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Why literary genres matter

By William Allan
One of the most striking aspects of classical literature is its highly developed sense of genre. Of course, a literary work’s genre remains an important factor today: we too distinguish broad categories of poetry, prose, and drama, but also sub-genres (especially within the novel, now the most popular literary form) such as crime, romantic or historical fiction. And we do the same in other creative media, such as film, with thrillers, horrors, westerns, and so on. But classical authors were arguably even more aware than writers of genre fiction are today what forms and conventions applied to the genre they were writing in.

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Statistics and big data

David J. Hand
Nowadays it appears impossible to open a newspaper or switch on the television without hearing about “big data”. Big data, it sometimes seems, will provide answers to all the world’s problems. Management consulting company McKinsey, for example, promises “a tremendous wave of innovation, productivity, and growth … all driven by big data”.

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Kerry On? What does the future hold for the Israeli-Palestinian peace process?

By Martin Bunton
It may be premature to completely write off the recent round of the US-sponsored Israeli-Palestinian peace process. The talks faltered earlier this month when Israel failed to release a batch of prisoners, part of the initial basis for holding the negotiations launched last July. The rapidly disintegrating diplomacy may yet be salvaged. But the three main actors have already made it known they will pursue their own initiatives.

It may be premature to completely write off the recent round of the US-sponsored Israeli-Palestinian peace process. The talks faltered earlier this month when Israel failed to release a batch of prisoners, part of the initial basis for holding the negotiations launched last July. The rapidly disintegrating diplomacy may yet be salvaged. But the three main actors have already made it known they will pursue their own initiatives.

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Very short talks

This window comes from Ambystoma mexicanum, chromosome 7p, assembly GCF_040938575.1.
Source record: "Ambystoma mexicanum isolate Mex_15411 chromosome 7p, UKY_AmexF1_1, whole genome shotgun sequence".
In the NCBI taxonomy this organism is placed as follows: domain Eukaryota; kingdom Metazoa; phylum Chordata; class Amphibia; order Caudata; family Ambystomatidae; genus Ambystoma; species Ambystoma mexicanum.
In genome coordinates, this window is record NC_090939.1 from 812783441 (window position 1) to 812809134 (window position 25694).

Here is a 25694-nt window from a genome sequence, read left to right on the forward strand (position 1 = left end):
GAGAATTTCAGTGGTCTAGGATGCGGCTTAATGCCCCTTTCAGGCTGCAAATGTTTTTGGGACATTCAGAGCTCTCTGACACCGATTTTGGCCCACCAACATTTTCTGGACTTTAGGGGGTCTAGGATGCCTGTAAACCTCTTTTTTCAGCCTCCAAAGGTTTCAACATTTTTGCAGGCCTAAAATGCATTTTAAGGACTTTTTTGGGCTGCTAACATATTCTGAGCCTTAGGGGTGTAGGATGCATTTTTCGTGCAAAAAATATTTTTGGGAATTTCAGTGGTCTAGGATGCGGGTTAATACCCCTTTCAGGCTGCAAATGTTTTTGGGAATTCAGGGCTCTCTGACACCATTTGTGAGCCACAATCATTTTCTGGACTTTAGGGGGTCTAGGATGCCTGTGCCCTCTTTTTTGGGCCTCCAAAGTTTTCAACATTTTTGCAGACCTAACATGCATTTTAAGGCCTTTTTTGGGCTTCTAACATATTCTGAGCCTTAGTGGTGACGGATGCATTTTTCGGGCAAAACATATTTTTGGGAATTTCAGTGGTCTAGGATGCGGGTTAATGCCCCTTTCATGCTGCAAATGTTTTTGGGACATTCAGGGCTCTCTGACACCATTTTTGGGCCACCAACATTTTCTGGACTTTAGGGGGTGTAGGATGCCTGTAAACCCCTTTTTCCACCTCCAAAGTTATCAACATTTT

By Chloe Foster
We have seen an abundance of Very Short Introductions (VSI) authors appearing at UK festivals this year. Appearances so far have included at Words by the Water festival in Keswick, Oxford Literary Festival, and Edinburgh Science festival. The versitility of the series and its subjects means our author talks are popular at a variety of different types of festivals

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Writing as technology

In honor of the beginning of National Library Week this Sunday, 13 April 2014, we’re sharing this interesting excerpt from Contemporary Fiction: A Very Short Introduction. As technology continues to evolve, the way we access books and information is changing, and libraries are continuously working to keep up-to-date with the latest resources available. In this excerpt, Robert Eaglestone presents the idea of the seemingly simple act of writing as a form of technology.

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A question of consciousness

By Susan Blackmore
The problem of consciousness is real, deep and confronts us any time we care to look. Ask yourself this question ‘Am I conscious now?’ and you will reply ‘Yes’. Then, I suggest, you are lured into delusion – the delusion that you are conscious all the time, even when you are not asking about it.

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Is our language too masculine?